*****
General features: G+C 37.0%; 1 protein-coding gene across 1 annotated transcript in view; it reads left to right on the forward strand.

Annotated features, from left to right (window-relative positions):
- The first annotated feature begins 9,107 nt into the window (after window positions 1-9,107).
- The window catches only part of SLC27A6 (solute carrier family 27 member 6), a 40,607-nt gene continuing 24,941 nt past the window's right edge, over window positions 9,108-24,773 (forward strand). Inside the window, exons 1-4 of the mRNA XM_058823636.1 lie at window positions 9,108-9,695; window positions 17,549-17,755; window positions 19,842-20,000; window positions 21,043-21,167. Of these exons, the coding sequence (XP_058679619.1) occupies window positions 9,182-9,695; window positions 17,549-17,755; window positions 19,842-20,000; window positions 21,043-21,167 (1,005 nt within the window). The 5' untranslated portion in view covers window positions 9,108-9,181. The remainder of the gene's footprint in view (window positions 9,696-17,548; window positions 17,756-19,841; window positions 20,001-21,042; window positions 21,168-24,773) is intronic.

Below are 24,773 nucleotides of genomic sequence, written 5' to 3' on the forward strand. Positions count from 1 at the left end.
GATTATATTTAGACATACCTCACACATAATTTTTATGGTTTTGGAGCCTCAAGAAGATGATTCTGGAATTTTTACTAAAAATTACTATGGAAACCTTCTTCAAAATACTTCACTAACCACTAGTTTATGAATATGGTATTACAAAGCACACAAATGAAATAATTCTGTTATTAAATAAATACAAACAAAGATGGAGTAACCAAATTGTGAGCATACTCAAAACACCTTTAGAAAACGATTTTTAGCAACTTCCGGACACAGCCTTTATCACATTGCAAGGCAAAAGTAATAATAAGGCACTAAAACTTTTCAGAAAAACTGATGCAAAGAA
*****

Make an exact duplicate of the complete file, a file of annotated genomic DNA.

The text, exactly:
General features: G+C 37.0%; 1 protein-coding gene across 1 annotated transcript in view; it reads left to right on the forward strand.

Annotated features, from left to right (window-relative positions):
- The first annotated feature begins 9,107 nt into the window (after window positions 1-9,107).
- The window catches only part of SLC27A6 (solute carrier family 27 member 6), a 40,607-nt gene continuing 24,941 nt past the window's right edge, over window positions 9,108-24,773 (forward strand). Inside the window, exons 1-4 of the mRNA XM_058823636.1 lie at window positions 9,108-9,695; window positions 17,549-17,755; window positions 19,842-20,000; window positions 21,043-21,167. Of these exons, the coding sequence (XP_058679619.1) occupies window positions 9,182-9,695; window positions 17,549-17,755; window positions 19,842-20,000; window positions 21,043-21,167 (1,005 nt within the window). The 5' untranslated portion in view covers window positions 9,108-9,181. The remainder of the gene's footprint in view (window positions 9,696-17,548; window positions 17,756-19,841; window positions 20,001-21,042; window positions 21,168-24,773) is intronic.

Below are 24,773 nucleotides of genomic sequence, written 5' to 3' on the forward strand. Positions count from 1 at the left end.
GATTATATTTAGACATACCTCACACATAATTTTTATGGTTTTGGAGCCTCAAGAAGATGATTCTGGAATTTTTACTAAAAATTACTATGGAAACCTTCTTCAAAATACTTCACTAACCACTAGTTTATGAATATGGTATTACAAAGCACACAAATGAAATAATTCTGTTATTAAATAAATACAAACAAAGATGGAGTAACCAAATTGTGAGCATACTCAAAACACCTTTAGAAAACGATTTTTAGCAACTTCCGGACACAGCCTTTATCACATTGCAAGGCAAAAGTAATAATAAGGCACTAAAACTTTTCAGAAAAACTGATGCAAAGAA